NISL launched with “$11 million in research and development grants from the Carnegie Corporation of New York, The Broad Foundation, the New Schools Venture Fund, the Stupski Foundation and NCEE”  (p 4).

“From 2001-2004, The Broad Foundation “kicked in 3.5 million’”and NISL began to put together teams of ‘the best and brightest’ for the purposes of creating a curriculum for NISL (p107).

Dr. Perella described his NISL training as an impressive combination of applying “militaryJohn-W.-Gardner-Quotes-2 and business strategies to educational issues.” But he questioned the foundational philosophy of the institution and looked for answers. His findings revealed “strong elements of both privatization efforts and neoliberalism within the NISL program.”

“From a critical perspective, the most alarming issue with NISL is in regards to the voice of the program. With voice comes power. Whose voice does NISL accentuate? Whose view of how public education should operate is expressed through NISL? Specifically, it is important to ask whose voice is not being heard.” (p137)

This particular “pipeline” has been working towards producing “leaders” for the market-based systemic privatization of public education since 1999. This for-profit has been granted your federal dollars.

The newest twist is having the House adopt “Pay for Success” as part of their grand scheme for ESEA reauthorization (Elementary and Secondary Education Act/ No Child Left Behind). This section of H.R. 5 is written to put taxpayer dollars into private teacher and leadership development programs. With the creator of the outcome-based theory leading the pack in leadership development, Tucker’s NISL has their documented success already on their website. But is this how WE want to judge “success” in education  – based on arbitrarily set “cut scores”?

Shouldn’t our leaders vision for schools represent OUR vision?

People NEED TO KNOW that much of what they see happening in public education – now – is a result of leaders that have been churned out through the Broad Superintendents Academy, the Broad Residency, and NISL. We have no way of knowing how many graduates of this neoliberal, privatization philosophy we have working within our public institutions up to and including our own U.S. Department of Education.

The alternative?

Here is its foundational philosophy:

A “principal’s leadership and attention to the quality of instruction” along with “teacher behaviors that convey the expectation that all students are expected to obtain at least minimal mastery” are two correlates of Effective Schools. “Effective Schools” are high achieving schools with a high percentage of their students from low-income families and a high percentage being children of a color other than white. Leadership matters in matters of instruction.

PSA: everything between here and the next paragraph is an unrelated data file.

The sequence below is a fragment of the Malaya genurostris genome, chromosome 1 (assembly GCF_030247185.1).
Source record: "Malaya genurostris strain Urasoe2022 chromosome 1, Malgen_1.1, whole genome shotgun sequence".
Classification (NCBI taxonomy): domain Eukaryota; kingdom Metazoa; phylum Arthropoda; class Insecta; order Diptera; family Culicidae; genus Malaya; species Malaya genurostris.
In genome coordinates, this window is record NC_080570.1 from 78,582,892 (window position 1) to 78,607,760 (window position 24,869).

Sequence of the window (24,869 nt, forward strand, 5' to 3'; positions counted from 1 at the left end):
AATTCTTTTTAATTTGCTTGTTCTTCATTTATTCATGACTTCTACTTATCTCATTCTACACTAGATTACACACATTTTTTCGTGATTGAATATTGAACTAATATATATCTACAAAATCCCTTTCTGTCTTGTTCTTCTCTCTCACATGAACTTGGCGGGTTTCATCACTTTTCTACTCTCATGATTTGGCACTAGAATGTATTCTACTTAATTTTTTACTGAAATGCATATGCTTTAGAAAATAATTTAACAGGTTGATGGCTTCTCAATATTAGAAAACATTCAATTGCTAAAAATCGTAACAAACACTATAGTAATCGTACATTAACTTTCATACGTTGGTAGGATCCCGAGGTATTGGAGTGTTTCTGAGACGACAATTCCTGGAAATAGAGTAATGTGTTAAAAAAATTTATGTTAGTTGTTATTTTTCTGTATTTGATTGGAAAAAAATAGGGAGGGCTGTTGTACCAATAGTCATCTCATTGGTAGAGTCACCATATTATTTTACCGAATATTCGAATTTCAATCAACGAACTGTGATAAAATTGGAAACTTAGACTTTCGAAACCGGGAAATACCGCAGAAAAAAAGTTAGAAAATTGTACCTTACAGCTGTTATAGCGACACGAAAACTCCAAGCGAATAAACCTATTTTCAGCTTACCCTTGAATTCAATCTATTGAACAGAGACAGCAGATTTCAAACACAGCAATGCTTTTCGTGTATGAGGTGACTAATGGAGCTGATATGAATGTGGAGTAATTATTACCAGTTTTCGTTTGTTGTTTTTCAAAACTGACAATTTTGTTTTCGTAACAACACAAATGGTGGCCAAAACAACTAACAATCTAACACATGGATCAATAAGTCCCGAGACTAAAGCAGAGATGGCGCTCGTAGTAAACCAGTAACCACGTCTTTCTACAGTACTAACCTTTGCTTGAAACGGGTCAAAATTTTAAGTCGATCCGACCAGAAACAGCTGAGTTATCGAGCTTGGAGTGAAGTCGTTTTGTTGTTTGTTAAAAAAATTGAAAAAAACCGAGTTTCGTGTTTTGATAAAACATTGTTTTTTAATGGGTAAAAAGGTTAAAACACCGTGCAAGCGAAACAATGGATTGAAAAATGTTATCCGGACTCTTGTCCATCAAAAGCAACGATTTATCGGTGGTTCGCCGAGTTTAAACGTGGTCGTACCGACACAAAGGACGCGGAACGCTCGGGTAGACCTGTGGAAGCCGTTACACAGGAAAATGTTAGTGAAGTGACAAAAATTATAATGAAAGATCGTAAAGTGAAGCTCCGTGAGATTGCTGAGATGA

Another correlate is “a pervasive and broadly understood instructional focus”; this requires a leader that can communicate.

And effective schools do use “measures of pupil achievement as the basis for program evaluation,” which was the annual requirement in the original Elementary and Secondary Education Act (ESEA) of 1965.

We don’t have to reinvent any wheels.

The “National Education Leadership Academy Act” is written for us.

Written by Gary Ratner, Director of Citizens for Effective Schools

Written by Gary Ratner, Director of Citizens for Effective Schools

Many citizens and education policy leaders, particularly civil rights leaders, continue to hold on to the failed test-based practices of No Child Left Behind. But what they don’t seem to realize is that if we are to improve the learning opportunities for those students being left behind, we have to have capable, responsive, responsible school leadership in all our schools.

This draft is a detailed plan to develop school leadership aimed at strengthening and improving the public education system while addressing one root of the existing problem of unequal access to quality education – state and local leadership “capacity.” Developing leadership capacity is a responsibility that must be met.

We identified the states that have demonstrated over the last 13 years that they can’t adequately and consistently improve the schools most in need of help. I know; I live in one.

We have identified the same districts and schools over and over since my kids started school here in Idaho in 1992. It never mattered which standards, which tests, which label, or which accountability system we used, the same schools keep coming back on the list – if they ever leave it (which was usually when we changed accounting or moved kids around). Some states lack the capacity to improve themselves.

The larger institution of public education is capable of training quality leadership. But it lacks the capacity to meet our current needs because our lawmakers have been an instrument of privatization – our public dollars creating a steady stream of capital into private pockets. What now?

The country is in a position to build leadership capacity. With ESEA reauthorization moving forward in Congress, we have the opportunity to choose an alternative to the direction we have been going for the last 30 years.

Do we have legislative and executive leadership that will do the right thing? If our leaders will be guided by the People – which way will the People direct them?

Privatize the system or remain public; America’s Choice.